The one time I wrote to Dear Abby
I wish I could say I hadn’t been drinking
Bacardi & Coke with Mary Bartolone,
her mom at work at Numero Uno’s.
I wish I could say later that night I hadn’t
dragged a Christmas tree found on a curb
into Linda Nicholas’ basement where
the party was languishing, at least for me.
I wish I could say I’d felt playful, elvish,
but it was really a lonely awkwardness,
it was really wanting something, anything
to happen while my best friend Mary
made out with Paul DeStefanis whom
she would love unrequited for many years.
I wish I could say I commandeered
the stereo, putting on the album Wish
You Were Here carried at all times with
a spiral-bound notebook in my corduroy
satchel—I was always wishing someone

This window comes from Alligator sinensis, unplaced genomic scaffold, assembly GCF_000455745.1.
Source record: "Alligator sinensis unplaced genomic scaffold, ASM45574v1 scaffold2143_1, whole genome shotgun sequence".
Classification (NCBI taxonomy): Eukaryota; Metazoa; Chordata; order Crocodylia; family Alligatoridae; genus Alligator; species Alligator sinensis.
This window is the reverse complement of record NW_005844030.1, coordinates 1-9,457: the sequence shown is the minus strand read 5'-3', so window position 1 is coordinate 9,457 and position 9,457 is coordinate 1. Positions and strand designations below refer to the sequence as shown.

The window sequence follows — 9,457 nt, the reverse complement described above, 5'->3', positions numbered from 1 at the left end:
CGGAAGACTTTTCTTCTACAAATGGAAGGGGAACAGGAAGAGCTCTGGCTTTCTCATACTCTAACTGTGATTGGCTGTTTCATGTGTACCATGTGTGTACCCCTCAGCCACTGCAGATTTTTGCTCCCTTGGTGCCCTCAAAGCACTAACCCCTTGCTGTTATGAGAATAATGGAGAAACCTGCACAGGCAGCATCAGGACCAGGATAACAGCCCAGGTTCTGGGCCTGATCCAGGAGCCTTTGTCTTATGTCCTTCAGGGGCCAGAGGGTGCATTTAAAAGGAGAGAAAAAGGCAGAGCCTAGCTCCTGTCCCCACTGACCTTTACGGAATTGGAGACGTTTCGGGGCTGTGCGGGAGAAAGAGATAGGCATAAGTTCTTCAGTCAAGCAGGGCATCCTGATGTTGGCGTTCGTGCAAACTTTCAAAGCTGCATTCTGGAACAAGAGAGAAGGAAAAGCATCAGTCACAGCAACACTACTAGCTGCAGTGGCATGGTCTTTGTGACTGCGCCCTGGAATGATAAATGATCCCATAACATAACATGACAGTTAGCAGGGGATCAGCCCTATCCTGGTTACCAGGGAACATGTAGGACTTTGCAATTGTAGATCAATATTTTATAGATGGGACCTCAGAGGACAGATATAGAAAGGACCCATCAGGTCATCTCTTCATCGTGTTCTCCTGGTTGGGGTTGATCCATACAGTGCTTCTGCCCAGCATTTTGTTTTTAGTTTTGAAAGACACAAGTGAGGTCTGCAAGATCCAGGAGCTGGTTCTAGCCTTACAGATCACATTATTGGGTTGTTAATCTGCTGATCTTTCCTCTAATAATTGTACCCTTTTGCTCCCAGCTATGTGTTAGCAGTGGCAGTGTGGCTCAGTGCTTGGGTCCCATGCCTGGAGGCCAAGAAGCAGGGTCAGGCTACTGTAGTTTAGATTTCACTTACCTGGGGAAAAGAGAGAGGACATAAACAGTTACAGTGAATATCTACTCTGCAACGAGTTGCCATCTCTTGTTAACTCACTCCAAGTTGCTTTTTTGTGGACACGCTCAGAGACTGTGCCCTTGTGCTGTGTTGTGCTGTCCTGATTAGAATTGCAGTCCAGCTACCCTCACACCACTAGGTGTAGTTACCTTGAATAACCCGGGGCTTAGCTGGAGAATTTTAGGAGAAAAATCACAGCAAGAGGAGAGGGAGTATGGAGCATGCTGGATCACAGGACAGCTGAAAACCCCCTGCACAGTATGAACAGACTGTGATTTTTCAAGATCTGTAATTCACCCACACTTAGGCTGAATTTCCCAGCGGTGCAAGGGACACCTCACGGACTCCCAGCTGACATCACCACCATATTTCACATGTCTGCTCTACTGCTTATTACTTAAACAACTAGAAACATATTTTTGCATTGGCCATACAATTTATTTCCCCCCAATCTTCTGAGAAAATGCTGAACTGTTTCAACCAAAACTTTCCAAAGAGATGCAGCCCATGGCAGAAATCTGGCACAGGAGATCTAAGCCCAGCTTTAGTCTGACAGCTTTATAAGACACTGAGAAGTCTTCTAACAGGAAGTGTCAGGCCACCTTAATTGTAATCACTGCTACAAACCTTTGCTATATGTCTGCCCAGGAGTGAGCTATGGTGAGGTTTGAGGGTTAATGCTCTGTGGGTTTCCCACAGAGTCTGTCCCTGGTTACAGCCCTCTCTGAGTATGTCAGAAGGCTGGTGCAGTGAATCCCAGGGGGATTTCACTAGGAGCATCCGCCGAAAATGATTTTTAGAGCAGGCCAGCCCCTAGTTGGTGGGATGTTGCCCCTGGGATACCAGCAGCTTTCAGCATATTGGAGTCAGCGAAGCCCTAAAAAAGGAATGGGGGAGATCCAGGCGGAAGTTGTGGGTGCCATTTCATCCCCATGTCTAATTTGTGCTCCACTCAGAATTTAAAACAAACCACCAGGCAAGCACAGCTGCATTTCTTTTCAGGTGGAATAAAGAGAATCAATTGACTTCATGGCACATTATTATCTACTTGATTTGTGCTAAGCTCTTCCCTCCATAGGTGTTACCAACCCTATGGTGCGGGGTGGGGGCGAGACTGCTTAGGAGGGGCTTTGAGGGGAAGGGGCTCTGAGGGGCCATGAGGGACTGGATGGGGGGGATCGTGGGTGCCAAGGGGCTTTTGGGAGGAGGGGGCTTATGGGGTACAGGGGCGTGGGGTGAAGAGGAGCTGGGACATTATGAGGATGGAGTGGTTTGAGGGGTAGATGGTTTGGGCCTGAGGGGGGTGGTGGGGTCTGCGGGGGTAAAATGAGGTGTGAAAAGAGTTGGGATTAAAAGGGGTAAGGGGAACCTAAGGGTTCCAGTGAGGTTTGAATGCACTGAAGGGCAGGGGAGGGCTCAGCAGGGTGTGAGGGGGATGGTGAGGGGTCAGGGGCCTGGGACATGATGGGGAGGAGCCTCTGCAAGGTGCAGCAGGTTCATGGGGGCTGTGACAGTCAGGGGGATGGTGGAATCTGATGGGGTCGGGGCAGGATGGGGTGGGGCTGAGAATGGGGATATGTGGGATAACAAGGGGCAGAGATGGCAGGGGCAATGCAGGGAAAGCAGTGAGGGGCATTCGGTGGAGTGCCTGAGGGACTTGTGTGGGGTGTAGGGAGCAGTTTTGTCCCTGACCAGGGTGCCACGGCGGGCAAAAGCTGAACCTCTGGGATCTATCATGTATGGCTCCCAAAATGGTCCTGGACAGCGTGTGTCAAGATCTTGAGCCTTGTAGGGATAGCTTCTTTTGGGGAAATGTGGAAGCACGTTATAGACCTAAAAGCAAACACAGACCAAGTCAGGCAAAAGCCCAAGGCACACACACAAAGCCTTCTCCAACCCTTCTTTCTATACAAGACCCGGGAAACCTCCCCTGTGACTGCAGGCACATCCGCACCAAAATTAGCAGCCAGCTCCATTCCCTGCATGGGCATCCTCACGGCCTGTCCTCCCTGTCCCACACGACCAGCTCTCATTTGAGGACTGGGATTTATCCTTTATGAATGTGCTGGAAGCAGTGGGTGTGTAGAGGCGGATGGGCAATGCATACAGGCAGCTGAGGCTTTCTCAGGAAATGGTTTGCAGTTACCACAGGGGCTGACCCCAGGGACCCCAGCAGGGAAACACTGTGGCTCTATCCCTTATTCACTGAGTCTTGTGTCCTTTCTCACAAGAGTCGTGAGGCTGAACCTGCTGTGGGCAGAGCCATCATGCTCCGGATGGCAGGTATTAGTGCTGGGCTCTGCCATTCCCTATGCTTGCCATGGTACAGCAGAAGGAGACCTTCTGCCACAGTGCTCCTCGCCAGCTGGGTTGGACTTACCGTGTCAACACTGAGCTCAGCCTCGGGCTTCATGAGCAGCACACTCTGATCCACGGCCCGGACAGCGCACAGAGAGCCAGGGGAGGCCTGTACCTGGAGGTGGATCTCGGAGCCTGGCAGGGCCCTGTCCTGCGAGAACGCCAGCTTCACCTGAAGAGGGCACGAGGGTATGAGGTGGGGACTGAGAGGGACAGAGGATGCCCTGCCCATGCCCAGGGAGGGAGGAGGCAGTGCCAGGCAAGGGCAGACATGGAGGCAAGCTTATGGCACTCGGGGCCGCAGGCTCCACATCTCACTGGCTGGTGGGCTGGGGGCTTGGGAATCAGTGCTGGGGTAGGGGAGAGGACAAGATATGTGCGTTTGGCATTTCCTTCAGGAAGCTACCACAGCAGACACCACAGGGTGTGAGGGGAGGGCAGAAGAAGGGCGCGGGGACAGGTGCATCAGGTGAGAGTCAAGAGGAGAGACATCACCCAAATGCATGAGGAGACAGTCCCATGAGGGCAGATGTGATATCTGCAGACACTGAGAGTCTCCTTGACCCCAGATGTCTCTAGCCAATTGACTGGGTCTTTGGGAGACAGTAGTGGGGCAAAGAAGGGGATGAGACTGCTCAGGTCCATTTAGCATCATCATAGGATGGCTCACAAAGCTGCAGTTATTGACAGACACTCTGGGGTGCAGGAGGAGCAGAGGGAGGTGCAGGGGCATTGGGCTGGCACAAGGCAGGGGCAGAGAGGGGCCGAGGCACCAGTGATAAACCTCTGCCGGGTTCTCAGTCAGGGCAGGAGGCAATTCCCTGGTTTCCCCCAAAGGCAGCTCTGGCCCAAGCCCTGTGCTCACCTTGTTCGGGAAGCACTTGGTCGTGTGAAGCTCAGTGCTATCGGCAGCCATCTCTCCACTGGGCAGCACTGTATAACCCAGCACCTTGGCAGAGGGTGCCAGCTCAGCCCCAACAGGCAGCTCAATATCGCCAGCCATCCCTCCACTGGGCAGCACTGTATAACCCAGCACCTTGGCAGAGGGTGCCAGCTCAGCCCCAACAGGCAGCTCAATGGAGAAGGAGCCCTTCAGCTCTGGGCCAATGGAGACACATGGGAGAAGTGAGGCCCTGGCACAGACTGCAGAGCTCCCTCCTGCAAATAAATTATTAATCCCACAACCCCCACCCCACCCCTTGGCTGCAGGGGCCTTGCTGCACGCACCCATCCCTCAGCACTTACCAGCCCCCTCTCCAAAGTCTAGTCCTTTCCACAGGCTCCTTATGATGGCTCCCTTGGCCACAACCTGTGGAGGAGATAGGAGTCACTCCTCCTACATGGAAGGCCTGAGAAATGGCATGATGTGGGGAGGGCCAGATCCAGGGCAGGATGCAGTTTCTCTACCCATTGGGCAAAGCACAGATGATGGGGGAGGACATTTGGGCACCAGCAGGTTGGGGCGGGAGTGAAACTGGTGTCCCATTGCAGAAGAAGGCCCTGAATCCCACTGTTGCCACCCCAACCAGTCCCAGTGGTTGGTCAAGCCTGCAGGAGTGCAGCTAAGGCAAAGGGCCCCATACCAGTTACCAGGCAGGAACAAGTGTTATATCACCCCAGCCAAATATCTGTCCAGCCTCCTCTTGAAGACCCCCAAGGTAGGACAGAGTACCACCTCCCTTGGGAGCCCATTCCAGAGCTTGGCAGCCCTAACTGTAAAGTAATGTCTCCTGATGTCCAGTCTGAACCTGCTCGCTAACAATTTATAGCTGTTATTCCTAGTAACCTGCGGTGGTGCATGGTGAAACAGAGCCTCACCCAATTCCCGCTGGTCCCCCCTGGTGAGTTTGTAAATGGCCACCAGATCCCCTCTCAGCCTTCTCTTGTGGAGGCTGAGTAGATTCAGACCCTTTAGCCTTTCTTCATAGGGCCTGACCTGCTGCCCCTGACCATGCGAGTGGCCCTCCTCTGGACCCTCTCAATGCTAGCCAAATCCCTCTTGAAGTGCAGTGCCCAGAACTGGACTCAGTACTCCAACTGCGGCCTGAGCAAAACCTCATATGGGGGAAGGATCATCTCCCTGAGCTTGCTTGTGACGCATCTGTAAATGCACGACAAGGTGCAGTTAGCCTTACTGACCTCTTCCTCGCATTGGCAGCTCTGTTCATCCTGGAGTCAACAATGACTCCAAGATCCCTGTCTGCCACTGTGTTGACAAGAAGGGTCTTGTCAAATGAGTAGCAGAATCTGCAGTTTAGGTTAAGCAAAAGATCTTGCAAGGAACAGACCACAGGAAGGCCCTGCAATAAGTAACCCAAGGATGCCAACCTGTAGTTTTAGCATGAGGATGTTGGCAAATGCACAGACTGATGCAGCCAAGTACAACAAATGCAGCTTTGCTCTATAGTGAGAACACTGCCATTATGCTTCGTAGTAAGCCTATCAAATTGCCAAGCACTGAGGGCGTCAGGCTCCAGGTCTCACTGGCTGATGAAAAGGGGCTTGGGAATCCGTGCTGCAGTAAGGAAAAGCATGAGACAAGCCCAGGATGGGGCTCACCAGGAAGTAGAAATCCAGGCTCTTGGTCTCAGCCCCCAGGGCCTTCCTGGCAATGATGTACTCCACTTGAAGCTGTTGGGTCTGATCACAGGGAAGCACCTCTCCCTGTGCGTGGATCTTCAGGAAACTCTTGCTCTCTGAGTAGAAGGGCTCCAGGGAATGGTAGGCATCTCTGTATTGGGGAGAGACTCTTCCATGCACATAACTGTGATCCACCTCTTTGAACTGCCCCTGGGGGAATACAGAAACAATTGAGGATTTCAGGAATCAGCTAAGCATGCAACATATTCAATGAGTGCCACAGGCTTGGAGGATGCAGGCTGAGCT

was there—was it Dear Abby? Dear reader
was it you? The tree was a marvelous,
disastrous sensation, not some dead thing,
not Charlie Brown’s pathetic little tree,
it was fragrant & shapely, strands of icicle-
tinsel still clinging to its boughs. After
being expelled from the party, I wish
I could say I took the tree down to the lake,
a small but meaningful journey, to listen
to waves slap & glug against the ice,
the wave-action molding ugly figures,
one of which turned to us, Rumpelstiltskin
exacting a promise it would be impossible
to keep in exchange for turning the tree
into someone I could wish for, even love.
I wish I could say the letter I wrote
to Dear Abby that night was coherent
& graceful & that she wrote back
on her personal stationery in a flowing
script, the start of a long correspondence
which made those years a little more ok.
Sara Burant’s poems and reviews have appeared in various journals, including Ruminate, Spillway, Quartet and Spry. The grateful recipient of a 2023 Oregon Literary Fellowship, she’s the author of a chapbook, Verge. She lives in Eugene with a red heeler named Penelope.